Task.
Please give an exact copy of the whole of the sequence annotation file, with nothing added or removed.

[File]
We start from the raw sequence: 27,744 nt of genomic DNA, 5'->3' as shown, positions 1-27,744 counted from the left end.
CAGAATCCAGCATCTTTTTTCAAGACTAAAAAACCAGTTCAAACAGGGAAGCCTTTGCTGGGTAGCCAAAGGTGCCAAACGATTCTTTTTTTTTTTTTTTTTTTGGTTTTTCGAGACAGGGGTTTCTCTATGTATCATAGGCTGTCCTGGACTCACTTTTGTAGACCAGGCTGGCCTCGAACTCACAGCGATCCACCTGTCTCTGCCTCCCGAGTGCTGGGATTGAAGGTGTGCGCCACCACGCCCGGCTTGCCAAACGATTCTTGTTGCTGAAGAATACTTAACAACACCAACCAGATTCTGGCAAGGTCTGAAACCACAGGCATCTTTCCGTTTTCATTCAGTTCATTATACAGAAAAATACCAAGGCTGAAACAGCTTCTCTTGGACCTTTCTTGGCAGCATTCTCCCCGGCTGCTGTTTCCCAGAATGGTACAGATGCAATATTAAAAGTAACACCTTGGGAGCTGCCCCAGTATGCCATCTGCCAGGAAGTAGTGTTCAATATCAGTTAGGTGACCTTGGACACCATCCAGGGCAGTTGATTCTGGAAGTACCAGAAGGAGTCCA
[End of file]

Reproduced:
We start from the raw sequence: 27,744 nt of genomic DNA, 5'->3' as shown, positions 1-27,744 counted from the left end.
CAGAATCCAGCATCTTTTTTCAAGACTAAAAAACCAGTTCAAACAGGGAAGCCTTTGCTGGGTAGCCAAAGGTGCCAAACGATTCTTTTTTTTTTTTTTTTTTTGGTTTTTCGAGACAGGGGTTTCTCTATGTATCATAGGCTGTCCTGGACTCACTTTTGTAGACCAGGCTGGCCTCGAACTCACAGCGATCCACCTGTCTCTGCCTCCCGAGTGCTGGGATTGAAGGTGTGCGCCACCACGCCCGGCTTGCCAAACGATTCTTGTTGCTGAAGAATACTTAACAACACCAACCAGATTCTGGCAAGGTCTGAAACCACAGGCATCTTTCCGTTTTCATTCAGTTCATTATACAGAAAAATACCAAGGCTGAAACAGCTTCTCTTGGACCTTTCTTGGCAGCATTCTCCCCGGCTGCTGTTTCCCAGAATGGTACAGATGCAATATTAAAAGTAACACCTTGGGAGCTGCCCCAGTATGCCATCTGCCAGGAAGTAGTGTTCAATATCAGTTAGGTGACCTTGGACACCATCCAGGGCAGTTGATTCTGGAAGTACCAGAAGGAGTCCA